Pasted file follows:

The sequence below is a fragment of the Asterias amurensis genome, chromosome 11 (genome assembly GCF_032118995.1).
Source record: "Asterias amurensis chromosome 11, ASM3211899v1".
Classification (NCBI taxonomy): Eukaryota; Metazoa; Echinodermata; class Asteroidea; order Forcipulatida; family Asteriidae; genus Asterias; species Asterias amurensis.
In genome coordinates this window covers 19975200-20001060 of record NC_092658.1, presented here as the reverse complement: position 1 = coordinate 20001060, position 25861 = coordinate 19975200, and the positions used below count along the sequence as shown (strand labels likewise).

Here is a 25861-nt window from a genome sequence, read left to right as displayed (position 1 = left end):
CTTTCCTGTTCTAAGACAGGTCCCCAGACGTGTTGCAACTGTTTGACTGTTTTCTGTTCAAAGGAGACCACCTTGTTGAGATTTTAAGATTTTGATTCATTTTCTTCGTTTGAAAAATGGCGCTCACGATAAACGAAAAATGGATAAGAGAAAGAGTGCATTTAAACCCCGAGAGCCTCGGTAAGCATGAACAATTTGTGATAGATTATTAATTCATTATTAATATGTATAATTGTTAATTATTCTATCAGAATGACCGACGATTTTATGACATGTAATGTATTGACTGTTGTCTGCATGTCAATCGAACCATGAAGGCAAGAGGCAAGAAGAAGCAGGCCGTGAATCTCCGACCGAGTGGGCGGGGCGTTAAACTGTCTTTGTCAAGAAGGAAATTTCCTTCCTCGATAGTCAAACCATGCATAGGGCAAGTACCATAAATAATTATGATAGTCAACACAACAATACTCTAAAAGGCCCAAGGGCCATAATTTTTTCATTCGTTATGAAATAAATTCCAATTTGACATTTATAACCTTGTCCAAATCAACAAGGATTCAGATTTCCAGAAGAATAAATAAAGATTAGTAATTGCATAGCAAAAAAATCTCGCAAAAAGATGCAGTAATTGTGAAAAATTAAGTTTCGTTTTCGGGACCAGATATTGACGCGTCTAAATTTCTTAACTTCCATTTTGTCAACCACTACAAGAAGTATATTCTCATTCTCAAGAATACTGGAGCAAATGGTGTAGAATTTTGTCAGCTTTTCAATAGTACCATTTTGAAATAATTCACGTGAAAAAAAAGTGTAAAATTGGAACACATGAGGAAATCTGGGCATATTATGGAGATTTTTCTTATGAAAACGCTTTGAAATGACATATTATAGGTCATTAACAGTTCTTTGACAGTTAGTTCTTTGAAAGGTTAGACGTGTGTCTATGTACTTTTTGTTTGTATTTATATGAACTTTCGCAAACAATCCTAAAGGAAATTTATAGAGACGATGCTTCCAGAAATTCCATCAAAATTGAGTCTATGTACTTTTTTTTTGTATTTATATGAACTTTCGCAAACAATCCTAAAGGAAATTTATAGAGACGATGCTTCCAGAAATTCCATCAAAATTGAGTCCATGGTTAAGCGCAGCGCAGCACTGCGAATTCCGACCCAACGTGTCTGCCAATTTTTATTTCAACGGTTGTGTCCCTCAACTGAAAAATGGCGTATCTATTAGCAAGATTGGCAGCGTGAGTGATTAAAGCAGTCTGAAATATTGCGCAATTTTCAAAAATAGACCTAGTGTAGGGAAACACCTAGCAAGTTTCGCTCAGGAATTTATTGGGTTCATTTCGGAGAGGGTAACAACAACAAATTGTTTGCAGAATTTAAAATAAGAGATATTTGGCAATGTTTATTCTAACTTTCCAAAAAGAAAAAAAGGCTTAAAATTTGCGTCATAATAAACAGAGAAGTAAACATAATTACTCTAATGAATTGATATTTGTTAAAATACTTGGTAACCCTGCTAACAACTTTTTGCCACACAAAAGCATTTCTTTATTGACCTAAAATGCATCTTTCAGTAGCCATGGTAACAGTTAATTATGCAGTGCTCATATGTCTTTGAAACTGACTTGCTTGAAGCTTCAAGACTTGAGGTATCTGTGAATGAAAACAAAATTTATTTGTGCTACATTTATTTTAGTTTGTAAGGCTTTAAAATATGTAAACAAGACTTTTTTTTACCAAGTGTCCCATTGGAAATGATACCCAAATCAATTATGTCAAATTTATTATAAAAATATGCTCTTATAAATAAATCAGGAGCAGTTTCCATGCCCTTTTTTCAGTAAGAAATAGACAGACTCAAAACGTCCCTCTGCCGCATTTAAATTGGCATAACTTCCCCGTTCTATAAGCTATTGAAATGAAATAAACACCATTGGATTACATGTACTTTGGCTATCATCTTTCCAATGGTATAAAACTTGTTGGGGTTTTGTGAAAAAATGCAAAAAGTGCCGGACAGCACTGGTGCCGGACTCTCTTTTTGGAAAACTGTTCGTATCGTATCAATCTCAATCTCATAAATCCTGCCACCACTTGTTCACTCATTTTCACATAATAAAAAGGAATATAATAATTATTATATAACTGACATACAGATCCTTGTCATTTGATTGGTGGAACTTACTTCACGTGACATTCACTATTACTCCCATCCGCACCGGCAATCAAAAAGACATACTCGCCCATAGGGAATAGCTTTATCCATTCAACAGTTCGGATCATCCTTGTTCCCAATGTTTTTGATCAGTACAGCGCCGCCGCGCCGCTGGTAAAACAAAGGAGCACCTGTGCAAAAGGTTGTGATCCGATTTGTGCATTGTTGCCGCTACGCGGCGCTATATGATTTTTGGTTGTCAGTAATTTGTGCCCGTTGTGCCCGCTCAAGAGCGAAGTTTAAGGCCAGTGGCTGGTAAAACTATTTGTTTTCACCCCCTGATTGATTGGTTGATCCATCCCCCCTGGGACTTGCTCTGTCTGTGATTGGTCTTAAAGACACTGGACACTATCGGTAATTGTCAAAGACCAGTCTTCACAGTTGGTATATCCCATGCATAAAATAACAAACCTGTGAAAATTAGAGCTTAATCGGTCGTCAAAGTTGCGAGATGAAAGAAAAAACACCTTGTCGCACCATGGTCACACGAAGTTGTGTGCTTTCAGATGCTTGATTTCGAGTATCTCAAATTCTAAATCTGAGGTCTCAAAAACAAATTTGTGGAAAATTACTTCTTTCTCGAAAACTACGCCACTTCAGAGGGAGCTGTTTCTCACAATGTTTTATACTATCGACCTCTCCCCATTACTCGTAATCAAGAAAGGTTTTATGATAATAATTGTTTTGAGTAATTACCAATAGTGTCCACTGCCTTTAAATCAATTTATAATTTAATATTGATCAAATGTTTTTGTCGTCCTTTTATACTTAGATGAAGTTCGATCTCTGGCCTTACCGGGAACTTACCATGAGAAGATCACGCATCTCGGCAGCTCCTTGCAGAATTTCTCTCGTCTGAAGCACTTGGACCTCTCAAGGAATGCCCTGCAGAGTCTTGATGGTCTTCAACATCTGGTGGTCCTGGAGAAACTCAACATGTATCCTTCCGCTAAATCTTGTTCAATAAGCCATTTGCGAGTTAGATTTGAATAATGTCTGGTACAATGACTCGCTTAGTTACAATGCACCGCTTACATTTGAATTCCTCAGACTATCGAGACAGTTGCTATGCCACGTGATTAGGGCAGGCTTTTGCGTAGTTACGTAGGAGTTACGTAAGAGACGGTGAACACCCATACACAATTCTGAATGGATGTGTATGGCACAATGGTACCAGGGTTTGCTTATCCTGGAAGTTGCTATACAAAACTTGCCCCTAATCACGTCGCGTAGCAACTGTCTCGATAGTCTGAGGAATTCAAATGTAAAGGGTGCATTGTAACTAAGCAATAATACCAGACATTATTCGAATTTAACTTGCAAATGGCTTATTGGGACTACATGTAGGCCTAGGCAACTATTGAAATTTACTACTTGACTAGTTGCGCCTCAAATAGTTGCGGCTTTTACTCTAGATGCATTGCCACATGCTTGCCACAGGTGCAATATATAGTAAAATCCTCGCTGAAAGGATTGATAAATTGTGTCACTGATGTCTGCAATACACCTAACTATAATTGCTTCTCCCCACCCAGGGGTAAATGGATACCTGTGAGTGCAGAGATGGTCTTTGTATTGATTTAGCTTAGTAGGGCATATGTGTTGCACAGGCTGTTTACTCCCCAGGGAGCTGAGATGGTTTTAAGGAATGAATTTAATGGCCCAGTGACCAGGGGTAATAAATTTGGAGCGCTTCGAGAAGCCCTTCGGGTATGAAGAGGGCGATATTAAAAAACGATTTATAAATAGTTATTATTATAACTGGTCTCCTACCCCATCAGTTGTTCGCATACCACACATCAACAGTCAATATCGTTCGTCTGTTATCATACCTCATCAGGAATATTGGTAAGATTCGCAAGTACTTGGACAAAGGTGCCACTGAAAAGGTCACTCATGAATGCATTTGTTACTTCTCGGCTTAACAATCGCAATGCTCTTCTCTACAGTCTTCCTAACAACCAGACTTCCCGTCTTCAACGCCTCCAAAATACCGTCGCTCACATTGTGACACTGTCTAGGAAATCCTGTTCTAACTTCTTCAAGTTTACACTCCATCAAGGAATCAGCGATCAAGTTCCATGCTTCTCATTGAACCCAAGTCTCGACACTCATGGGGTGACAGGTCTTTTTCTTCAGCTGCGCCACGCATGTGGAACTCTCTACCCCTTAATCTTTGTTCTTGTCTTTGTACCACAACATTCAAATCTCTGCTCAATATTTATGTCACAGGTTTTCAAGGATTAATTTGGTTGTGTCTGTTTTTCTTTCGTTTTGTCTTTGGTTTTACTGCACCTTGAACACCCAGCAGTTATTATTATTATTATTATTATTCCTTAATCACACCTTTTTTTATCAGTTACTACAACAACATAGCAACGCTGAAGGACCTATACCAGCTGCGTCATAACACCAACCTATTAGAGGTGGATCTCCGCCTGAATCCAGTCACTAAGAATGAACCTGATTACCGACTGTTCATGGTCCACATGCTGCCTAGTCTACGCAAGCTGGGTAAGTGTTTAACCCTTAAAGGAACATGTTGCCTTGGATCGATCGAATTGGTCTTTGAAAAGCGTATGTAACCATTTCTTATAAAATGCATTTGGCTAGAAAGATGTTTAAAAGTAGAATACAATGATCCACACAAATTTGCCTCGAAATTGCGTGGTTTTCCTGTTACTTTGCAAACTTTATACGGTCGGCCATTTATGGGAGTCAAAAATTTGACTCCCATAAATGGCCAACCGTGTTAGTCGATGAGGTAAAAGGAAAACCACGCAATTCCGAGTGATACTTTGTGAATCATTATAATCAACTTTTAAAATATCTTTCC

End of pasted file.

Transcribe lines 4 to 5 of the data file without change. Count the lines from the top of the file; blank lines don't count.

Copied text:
In genome coordinates this window covers 19975200-20001060 of record NC_092658.1, presented here as the reverse complement: position 1 = coordinate 20001060, position 25861 = coordinate 19975200, and the positions used below count along the sequence as shown (strand labels likewise).

Here is a 25861-nt window from a genome sequence, read left to right as displayed (position 1 = left end):